Guest blog: Understanding Google
Examining Google’s products in a systematic way can give some clear indications as to their strategic objectives for the future.
Google took $28bn in revenue during 2010 from selling keyword ads. AdWords is the revenue centre of Google’s entire global operation and it’s the part they seek to protect most keenly.
They do this by either owning a space, or making it so open that nobody can own it and get closer to the top of the ‘stack’ – which would allow them to get ‘eyeballs’ on a new, rival keyword ad network…
This diagram attempts to show the main layers between a user and the internet:
Fig 1. Google have a key product at (nearly) every layer between a user and the web.
Google’s search is free to users, and free to content owners who want to be indexed. It’s also the main platform where AdWords are shown – making search the source of the ‘eyeballs’ for their key product.
Add into this YouTube – which, if it were a search engine, would be the second-busiest search engine after Google. YouTube is a key display location for AdWords and is starting to look like a smarter buy for Google than it was at the time when many thought it over-priced.
Because search is the key location for AdWords, it’s also Google’s top priority to protect. Although Microsoft’s Bing has gained ground over recent months, it’s been at the expense of Yahoo – rather than Google, who are holding steady.
The WWW and Google Plus
Google’s index contains trillions of pages (they don’t release the total number anymore) but it’s still based firmly around keywords.
Simple text keywords may or may not be the best way to find information on the web – but it works with AdWords and that’s the key reason to maintain the status quo.
It’s likely we won’t see significant innovation from Google that improves search beyond keywords in the near future.
Google Plus could be seen as a layer between the web and browser – providing a social-sharing mechanism on top of content, but keeping that traffic within Google’s Ad network and statistical insights.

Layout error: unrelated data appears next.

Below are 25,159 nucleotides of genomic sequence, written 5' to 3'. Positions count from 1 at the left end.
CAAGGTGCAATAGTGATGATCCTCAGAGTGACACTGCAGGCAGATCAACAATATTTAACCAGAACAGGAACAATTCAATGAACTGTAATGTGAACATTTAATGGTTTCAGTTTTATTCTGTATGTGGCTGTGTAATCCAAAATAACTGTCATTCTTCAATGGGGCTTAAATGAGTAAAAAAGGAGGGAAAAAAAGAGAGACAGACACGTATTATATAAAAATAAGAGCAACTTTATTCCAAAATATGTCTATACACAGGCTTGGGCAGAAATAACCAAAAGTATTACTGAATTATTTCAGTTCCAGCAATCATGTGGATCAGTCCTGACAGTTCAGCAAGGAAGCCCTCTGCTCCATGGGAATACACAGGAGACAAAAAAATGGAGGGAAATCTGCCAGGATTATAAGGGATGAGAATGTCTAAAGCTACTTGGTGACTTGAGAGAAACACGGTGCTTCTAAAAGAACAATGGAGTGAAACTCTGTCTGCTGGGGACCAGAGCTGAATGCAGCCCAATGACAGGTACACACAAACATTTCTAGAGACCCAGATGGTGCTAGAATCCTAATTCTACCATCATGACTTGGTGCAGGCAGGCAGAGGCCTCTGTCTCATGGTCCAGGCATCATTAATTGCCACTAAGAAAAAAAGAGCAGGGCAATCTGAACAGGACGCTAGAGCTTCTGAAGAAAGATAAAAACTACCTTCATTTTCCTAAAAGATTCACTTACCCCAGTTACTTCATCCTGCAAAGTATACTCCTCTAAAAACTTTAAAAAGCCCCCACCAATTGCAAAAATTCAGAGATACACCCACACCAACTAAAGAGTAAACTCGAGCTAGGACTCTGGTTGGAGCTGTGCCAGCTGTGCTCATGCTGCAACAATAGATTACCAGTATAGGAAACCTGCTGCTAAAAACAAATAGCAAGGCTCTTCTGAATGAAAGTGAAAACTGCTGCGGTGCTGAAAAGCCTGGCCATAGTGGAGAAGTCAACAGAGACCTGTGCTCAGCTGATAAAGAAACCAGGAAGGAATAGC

The browser that Chrome is derived from (Chromium) is open source – and therefore can be examined and pored over by security geeks. The Google-sponsored derivative Chrome is not, and there’s no way to know exactly what data it’s sending back to the Google mothership.
This doesn’t concern most people, but it’s yet another way Google can gain a deep understanding about your online behaviours to, yep: sell more AdWords.
Android and Chrome OS, and Android devices
The advanced, impressive Android OS is free and commoditises the mobile space – ensuring that neither Apple nor RIM (nor Nokia, Samsung, etc) have a monopoly on mobile device usage from which to build an advertising layer.
The ChromeBook, Google’s web-only computer, is another strategic move to control the device on which people use the web. The ChromeBook is the web, and, as the trailer says – you can do pretty much everything on the web now with Google’s services.
The apparent failure of Apple’s iAd network seems to attest that this plan has succeeded for Google so far.
The one part of the stack that Google haven’t yet managed to ‘own’ or ‘open up’ – but their $12.5bn acquisition of Motorola shows that they’re serious about working at the device and network level.
Telecoms firms dominate, charging for data by the Gb (or roaming at £6 per Mb, shame on you O2) and confusing customers with restrictive tariffs and packages.
For Google, this tighter integration between your home network, mobile devices, Google’s services and the advertising they display can only be a profitable move.
I for one would love to see some real innovation and improvement in the mobile and telecoms space – the market is ripe for disruption and consumers deserve a much better deal.
Could Google be the company to do it?